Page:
Of course, not all that 3.2 per cent is suitable for conversion to intensive housing development; there will be small pockets in remote locations that should be ignored on practical grounds. But there is surely scope for a considerable amount to be reclassified.

A village in Sai Kung. Hong Kong has no fewer than 642 recognised villages, and 4,500 hectares of farmland, of which only around 700 hectares are actively farmed. The small-house policy is politically unsustainable. Photo: Dickson Lee

Two other extraordinary figures were shared: Hong Kong has no fewer than 642 recognised villages, and 4,500 hectares of farmland, of which only around 700 hectares are actively farmed.

The fact is Hong Kong is essentially a city. The experience of every other major city in the world – London, Paris, Tokyo, New York – shows that as they grow, they absorb the villages surrounding them. Indeed, we don’t need international comparators, as elsewhere in China we have seen the same process in Beijing, Shanghai, Chongqing ( 重慶 ) and other large conurbations. Farming also gets squeezed out to the periphery as urbanisation takes hold. Only in Hong Kong, apparently, do we have to pretend the situation prevailing in 1898 is to be preserved for all time.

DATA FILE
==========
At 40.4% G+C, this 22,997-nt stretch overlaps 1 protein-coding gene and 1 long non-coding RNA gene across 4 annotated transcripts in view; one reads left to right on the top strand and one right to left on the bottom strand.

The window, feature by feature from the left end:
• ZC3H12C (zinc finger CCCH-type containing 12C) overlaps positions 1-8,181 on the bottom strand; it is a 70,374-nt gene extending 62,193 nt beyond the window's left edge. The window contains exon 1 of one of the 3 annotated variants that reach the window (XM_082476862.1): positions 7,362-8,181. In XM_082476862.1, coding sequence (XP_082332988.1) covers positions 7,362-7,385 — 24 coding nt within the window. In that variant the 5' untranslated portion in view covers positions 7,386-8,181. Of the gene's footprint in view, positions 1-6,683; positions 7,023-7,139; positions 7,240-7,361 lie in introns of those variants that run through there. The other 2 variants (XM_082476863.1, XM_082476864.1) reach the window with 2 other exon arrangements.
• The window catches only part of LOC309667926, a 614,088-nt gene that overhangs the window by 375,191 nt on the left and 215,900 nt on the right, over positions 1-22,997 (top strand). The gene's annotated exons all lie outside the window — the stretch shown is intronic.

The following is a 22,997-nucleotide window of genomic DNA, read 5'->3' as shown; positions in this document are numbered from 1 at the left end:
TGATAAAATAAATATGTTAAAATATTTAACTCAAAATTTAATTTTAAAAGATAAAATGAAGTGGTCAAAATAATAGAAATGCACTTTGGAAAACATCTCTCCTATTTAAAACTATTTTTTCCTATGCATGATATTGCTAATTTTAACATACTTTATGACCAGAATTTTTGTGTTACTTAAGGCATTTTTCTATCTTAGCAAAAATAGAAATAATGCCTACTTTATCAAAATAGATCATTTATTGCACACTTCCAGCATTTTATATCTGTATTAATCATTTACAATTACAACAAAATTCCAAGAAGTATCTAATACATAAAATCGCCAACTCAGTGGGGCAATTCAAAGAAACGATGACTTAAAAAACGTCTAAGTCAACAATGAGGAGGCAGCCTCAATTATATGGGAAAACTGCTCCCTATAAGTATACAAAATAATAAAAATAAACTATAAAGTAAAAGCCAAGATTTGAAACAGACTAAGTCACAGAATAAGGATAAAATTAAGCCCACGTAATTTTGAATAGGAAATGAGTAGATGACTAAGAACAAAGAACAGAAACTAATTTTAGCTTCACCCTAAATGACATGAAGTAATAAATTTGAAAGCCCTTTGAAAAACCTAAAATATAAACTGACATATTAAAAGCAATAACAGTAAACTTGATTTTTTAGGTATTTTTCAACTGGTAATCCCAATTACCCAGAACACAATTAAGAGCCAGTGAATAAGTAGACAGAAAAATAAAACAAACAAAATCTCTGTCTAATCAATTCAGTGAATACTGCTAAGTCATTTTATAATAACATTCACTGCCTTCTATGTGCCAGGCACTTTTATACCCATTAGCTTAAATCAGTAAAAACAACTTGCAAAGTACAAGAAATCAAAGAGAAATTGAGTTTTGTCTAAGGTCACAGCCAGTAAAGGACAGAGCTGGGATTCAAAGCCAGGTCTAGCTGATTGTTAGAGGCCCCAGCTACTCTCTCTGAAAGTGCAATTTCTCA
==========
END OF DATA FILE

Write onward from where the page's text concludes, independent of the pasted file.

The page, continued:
By now the elephant in the room of our housing situation should be apparent for all to see. It is the small-house policy, and the fabled “rights” of our indigenous villagers. A typical small house is three storeys on 700 sq ft, or 2,100 sq ft in total. At a time when an apartment of a quarter that size in the urban area rates as a good home for a family of four, at a time when our developers are selling flats as small as 150 sq ft to give prospective buyers a first rung on the ownership ladder, this discrepancy is socially and politically unacceptable and unsustainable.

How can we stop the small-house juggernaut? The good news is that, contrary to common assertion, the Basic Law does not protect the small-house policy, and indeed those two words do not appear in it. Article 40 says, “The lawful traditional rights and interests of the indigenous inhabitants of the ‘New Territories’ shall be protected by the Hong Kong special administrative region”. This article is subject to challenge because of the different treatment meted out to men and women, which is contrary to other legislation in Hong Kong. It also runs foul of Article 25, which states, “All Hong Kong residents shall be equal before the law”.

How can it be legitimate for one group to obtain, at very low cost, a large residence whereas another similar group is expected to pay a king’s ransom for one a quarter of the size? How can it be right that one group, merely through birth, gets the equivalent of a Mark Six win, while many of our best professionals will only secure a decent property through inheritance?

We see before us a controversial effort by the government to extinguish a small group of villages occupied by non-indigenous residents at Wang Chau. What we need is a comprehensive policy to provide for the gradual extinguishment of all villages in the New Territories when the land they occupy is needed to provide decent housing for all in Hong Kong. It’s either that or reclaim our way south to the Philippines.

Mike Rowse is the CEO of Treloar Enterprises.